What is the treatment?
The best treatment is to prevent atherosclerosis from progressing. preventive measures include following a healthy lifestyle by eating a low-fat diet, not smoking, exercising regularly, and maintaining the recommended weight for your height. These measures led to lower than average risk of developing significant atherosclerosis.

If you are in a good state of health but have been found to have a high blood cholesterol level, your doctor will advise you to adopt a low-fat diet. You may also be offered drugs that decrease your blood cholesterol level. For people who have had a heart attack, research has shown that there may be a benefit in lowering blood cholesterol levels, even if the cholesterol level is within the average range for healthy people.

If you have atherosclerosis and are experiencing symptoms of the condition, your doctor may describe a drug such as aspirin to reduce the risk of blood clots forming on the damaged artery lining.

Ayurvedic Recomendation: Arjunin , Cholecurb
Ayurvedic Recommended Therapy: Virechan

What is the prognosis?
A healthy diet and lifestyle can slow the development of atherosclerosis in most people. if you do have a myocardial infarction or a stroke, you can reduce risk of having further complications by taking preventive measures.

Click to learn about Atherosclerosis

Meditation Helps Reduce Heart Disease Risks

Reduce the risks of heart disease through meditation

Care Your Heart With Herbs

TREATMENT OF CARDIOVASCULAR DISEASES WITH CHINESE HERBS

Disclaimer: This information is not meant to be a substitute for professional medical advise or help. It is always best to consult with a Physician about serious health concerns. This information is in no way intended to diagnose or prescribe remedies.

Source: http://www.charak.com/DiseasePage.asp?thx=1&id=187

Angina

 

Definition:  Angina pain develops when the muscles of the heart are not getting enough oxygen. This is usually caused by narrowing or blockages of the coronary arteries which deliver oxygen-rich blood to the heart muscle (known as coronary artery disease). So angina is a sign of heart disease……….click & see

If the blockage of a coronary artery progresses and becomes complete, then the blood supply to part of the muscles of the heart is lost, causing a heart attack. Angina is a warning sign that the heart is at risk of a heart attack, and should be taken very seriously. One patient in every ten will go on to have a heart attack within a year of diagnosis of angina.

When your heart isn’t getting enough blood and oxygen, the crushing, squeezing pain of angina is typically the result. Usually the pain begins below the breastbone and radiates to the shoulder, arm, or jaw, increasing in intensity until it reaches a plateau and then diminishes. The attack can last up to 15 minutes.

Angina may be an occasional problem or may rapidly increase in severity and duration until a heart attack occurs.

Although conventional medications for angina may help relieve the intense chest pain of this heart disorder, they do very little to halt the physiological mechanisms behind it. Vitamins, minerals, and natural remedies may actually improve the condition — or at least keep it from.

Symptoms:…….

Symptoms include:

*Crushing or squeezing chest pain.
*Weakness.
*Sweating.
*Shortness of breath.
*Palpitations.
*Nausea.
*Light-headedness.

When to Call Your Doctor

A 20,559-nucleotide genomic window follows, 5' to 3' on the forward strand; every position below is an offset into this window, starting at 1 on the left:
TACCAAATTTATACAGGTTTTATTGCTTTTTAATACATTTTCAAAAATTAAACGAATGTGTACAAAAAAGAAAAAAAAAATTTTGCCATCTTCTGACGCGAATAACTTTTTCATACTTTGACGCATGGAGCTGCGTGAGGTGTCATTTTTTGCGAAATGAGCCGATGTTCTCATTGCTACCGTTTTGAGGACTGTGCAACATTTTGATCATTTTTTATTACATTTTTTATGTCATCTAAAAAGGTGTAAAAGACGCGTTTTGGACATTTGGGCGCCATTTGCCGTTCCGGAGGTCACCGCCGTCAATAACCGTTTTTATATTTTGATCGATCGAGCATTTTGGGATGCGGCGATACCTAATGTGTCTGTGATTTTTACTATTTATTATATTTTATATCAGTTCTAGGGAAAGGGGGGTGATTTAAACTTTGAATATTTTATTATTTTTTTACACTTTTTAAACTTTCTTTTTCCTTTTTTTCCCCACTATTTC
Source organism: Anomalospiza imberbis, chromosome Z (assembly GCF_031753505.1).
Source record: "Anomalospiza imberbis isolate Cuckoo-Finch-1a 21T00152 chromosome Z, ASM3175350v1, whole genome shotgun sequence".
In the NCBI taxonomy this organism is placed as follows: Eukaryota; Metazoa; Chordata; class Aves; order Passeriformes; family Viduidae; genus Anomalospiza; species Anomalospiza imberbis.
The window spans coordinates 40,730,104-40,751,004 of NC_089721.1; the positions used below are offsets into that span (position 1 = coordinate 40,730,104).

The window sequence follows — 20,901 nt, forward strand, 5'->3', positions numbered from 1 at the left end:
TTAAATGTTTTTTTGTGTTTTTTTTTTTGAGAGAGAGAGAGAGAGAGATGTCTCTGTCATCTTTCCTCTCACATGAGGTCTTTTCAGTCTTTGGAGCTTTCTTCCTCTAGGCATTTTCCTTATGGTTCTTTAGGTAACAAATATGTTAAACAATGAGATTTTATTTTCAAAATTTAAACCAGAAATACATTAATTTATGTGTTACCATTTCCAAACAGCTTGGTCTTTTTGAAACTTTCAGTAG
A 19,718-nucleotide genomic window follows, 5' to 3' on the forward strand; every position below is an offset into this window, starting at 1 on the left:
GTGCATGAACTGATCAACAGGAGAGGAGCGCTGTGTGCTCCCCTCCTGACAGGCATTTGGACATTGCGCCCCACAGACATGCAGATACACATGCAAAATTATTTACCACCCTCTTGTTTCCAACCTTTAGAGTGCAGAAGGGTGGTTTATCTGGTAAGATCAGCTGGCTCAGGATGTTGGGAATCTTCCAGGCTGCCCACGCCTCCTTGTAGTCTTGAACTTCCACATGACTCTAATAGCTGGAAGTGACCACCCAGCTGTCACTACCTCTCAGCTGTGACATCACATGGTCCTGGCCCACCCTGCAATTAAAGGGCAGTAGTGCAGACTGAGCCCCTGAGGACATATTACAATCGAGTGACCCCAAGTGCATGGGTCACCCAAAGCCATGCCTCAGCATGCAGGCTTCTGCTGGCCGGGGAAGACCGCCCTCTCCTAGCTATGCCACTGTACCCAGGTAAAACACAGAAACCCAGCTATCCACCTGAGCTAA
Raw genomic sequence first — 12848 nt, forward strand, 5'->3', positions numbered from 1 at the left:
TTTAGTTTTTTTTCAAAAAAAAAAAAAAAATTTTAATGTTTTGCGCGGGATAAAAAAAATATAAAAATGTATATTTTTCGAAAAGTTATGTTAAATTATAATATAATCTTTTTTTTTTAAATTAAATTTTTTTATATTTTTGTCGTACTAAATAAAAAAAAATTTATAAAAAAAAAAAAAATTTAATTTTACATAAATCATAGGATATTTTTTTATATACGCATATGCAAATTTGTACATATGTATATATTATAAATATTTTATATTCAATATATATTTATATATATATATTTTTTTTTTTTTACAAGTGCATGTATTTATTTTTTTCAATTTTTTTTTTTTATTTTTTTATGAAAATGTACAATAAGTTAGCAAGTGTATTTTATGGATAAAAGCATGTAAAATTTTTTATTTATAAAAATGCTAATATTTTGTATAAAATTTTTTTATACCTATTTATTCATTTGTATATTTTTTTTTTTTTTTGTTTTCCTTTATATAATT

If you have any of the above symptoms for the first time.
If there is any change in the normal pattern of your angina attacks — for example, if they increase in frequency, intensity, or duration, or if they are brought on by new activities.
If an angina attack lasts more than 15 minutes, which may be a heart attack — call for an ambulance immediately.
Reminder: If you have a medical condition, talk to your doctor before taking supplements.

Causes and risk factors:
Angina is common – about eight per cent of men and three per cent of women aged between 55 and 64 have experienced it, and it becomes more common with age.

It’s most commonly caused by narrowing of the arteries which carry oxygen to the heart muscle by a process called atherosclerosis (sometimes known as hardening of the arteries). This is a common condition where fatty deposits or plaques build up in the coronary arteries. Symptoms don’t usually develop until there is at least a 50 per cent blockage of the artery.

Most people in the developed world will have some atherosclerosis by the time they reach mid-life (and often much earlier), but some conditions can make it worse including:

•High cholesterol levels in the blood (especially if there is an inherited tendency to high cholesterol or a strong family history of heart disease).
•Cigarette smoking.
•Diabetes mellitus.
•High blood pressure.
Other conditions can also interfere with the blood supply to the heart muscle and lead to angina. These include:

•Abnormal heart rhythms (for example when the heart beats so fast that it isn’t pumping blood efficiently around the body).
•Heart valve disease.
•Inherited structural abnormalities of the coronary arteries.
•Severe anaemia (where the blood count is so low that it cannot carry much oxygen to the tissues).
Other important risk factors for angina include obesity, and raised levels of chemical in the blood called homocysteine, or other chemicals involved with clotting.

In another condition, known as Prinzmetal’s angina or coronary artery spasm, the coronary arteries aren’t permanently blocked but intermittently narrowed by spasm. This often develops in the early hours of the morning and may last up to 30 minutes. Those affected may also complain of palpitations and abnormal heart rhythms, or have similar conditions linked to spasm of the arteries such as migraine or Raynaud’s phenomenon.

Events which put extra strain on the heart can make angina worse, such as: